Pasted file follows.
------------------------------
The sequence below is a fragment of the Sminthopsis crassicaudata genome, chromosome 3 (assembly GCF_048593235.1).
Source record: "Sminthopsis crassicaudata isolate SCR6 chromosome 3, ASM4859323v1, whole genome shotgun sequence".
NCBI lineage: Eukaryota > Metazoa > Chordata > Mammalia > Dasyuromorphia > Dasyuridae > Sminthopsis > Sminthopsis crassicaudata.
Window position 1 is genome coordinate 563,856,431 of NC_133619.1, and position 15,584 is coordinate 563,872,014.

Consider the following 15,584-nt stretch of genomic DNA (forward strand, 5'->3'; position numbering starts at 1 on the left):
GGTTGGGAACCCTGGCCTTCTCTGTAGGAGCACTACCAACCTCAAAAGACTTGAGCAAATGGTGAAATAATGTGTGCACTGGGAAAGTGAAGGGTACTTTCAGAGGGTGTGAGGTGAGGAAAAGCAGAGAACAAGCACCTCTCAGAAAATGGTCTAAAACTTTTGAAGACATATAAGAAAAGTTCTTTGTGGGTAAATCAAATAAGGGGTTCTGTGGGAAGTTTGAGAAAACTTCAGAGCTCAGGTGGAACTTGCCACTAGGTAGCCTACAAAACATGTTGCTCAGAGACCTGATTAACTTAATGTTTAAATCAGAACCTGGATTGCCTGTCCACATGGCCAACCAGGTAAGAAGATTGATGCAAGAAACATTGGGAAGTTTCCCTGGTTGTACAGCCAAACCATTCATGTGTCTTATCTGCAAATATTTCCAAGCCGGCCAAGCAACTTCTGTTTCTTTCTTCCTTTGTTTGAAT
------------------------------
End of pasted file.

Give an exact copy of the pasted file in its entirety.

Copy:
The sequence below is a fragment of the Sminthopsis crassicaudata genome, chromosome 3 (assembly GCF_048593235.1).
Source record: "Sminthopsis crassicaudata isolate SCR6 chromosome 3, ASM4859323v1, whole genome shotgun sequence".
NCBI lineage: Eukaryota > Metazoa > Chordata > Mammalia > Dasyuromorphia > Dasyuridae > Sminthopsis > Sminthopsis crassicaudata.
Window position 1 is genome coordinate 563,856,431 of NC_133619.1, and position 15,584 is coordinate 563,872,014.

Consider the following 15,584-nt stretch of genomic DNA (forward strand, 5'->3'; position numbering starts at 1 on the left):
GGTTGGGAACCCTGGCCTTCTCTGTAGGAGCACTACCAACCTCAAAAGACTTGAGCAAATGGTGAAATAATGTGTGCACTGGGAAAGTGAAGGGTACTTTCAGAGGGTGTGAGGTGAGGAAAAGCAGAGAACAAGCACCTCTCAGAAAATGGTCTAAAACTTTTGAAGACATATAAGAAAAGTTCTTTGTGGGTAAATCAAATAAGGGGTTCTGTGGGAAGTTTGAGAAAACTTCAGAGCTCAGGTGGAACTTGCCACTAGGTAGCCTACAAAACATGTTGCTCAGAGACCTGATTAACTTAATGTTTAAATCAGAACCTGGATTGCCTGTCCACATGGCCAACCAGGTAAGAAGATTGATGCAAGAAACATTGGGAAGTTTCCCTGGTTGTACAGCCAAACCATTCATGTGTCTTATCTGCAAATATTTCCAAGCCGGCCAAGCAACTTCTGTTTCTTTCTTCCTTTGTTTGAAT